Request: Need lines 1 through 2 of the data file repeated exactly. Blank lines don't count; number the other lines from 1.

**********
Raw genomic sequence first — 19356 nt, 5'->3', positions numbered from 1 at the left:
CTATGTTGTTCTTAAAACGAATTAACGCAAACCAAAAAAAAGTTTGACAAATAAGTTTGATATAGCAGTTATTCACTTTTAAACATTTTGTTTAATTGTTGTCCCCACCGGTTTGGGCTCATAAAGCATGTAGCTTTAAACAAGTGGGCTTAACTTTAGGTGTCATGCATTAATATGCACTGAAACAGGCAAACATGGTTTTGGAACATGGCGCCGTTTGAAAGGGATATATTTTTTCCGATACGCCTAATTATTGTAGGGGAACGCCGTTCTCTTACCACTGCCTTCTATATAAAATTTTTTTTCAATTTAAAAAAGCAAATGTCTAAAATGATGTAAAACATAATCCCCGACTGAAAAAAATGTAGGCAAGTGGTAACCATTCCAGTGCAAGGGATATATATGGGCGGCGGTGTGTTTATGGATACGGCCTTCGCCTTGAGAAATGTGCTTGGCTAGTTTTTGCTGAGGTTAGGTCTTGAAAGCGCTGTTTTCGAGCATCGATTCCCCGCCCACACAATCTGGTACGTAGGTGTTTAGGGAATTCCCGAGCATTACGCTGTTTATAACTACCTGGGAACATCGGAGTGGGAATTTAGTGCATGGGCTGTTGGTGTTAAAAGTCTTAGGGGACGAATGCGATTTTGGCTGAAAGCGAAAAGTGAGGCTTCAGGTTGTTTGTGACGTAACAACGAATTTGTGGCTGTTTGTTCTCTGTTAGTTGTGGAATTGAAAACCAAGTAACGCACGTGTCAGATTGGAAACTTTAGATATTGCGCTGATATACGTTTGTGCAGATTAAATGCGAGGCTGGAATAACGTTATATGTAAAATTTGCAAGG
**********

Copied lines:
Raw genomic sequence first — 19356 nt, 5'->3', positions numbered from 1 at the left:
CTATGTTGTTCTTAAAACGAATTAACGCAAACCAAAAAAAAGTTTGACAAATAAGTTTGATATAGCAGTTATTCACTTTTAAACATTTTGTTTAATTGTTGTCCCCACCGGTTTGGGCTCATAAAGCATGTAGCTTTAAACAAGTGGGCTTAACTTTAGGTGTCATGCATTAATATGCACTGAAACAGGCAAACATGGTTTTGGAACATGGCGCCGTTTGAAAGGGATATATTTTTTCCGATACGCCTAATTATTGTAGGGGAACGCCGTTCTCTTACCACTGCCTTCTATATAAAATTTTTTTTCAATTTAAAAAAGCAAATGTCTAAAATGATGTAAAACATAATCCCCGACTGAAAAAAATGTAGGCAAGTGGTAACCATTCCAGTGCAAGGGATATATATGGGCGGCGGTGTGTTTATGGATACGGCCTTCGCCTTGAGAAATGTGCTTGGCTAGTTTTTGCTGAGGTTAGGTCTTGAAAGCGCTGTTTTCGAGCATCGATTCCCCGCCCACACAATCTGGTACGTAGGTGTTTAGGGAATTCCCGAGCATTACGCTGTTTATAACTACCTGGGAACATCGGAGTGGGAATTTAGTGCATGGGCTGTTGGTGTTAAAAGTCTTAGGGGACGAATGCGATTTTGGCTGAAAGCGAAAAGTGAGGCTTCAGGTTGTTTGTGACGTAACAACGAATTTGTGGCTGTTTGTTCTCTGTTAGTTGTGGAATTGAAAACCAAGTAACGCACGTGTCAGATTGGAAACTTTAGATATTGCGCTGATATACGTTTGTGCAGATTAAATGCGAGGCTGGAATAACGTTATATGTAAAATTTGCAAGG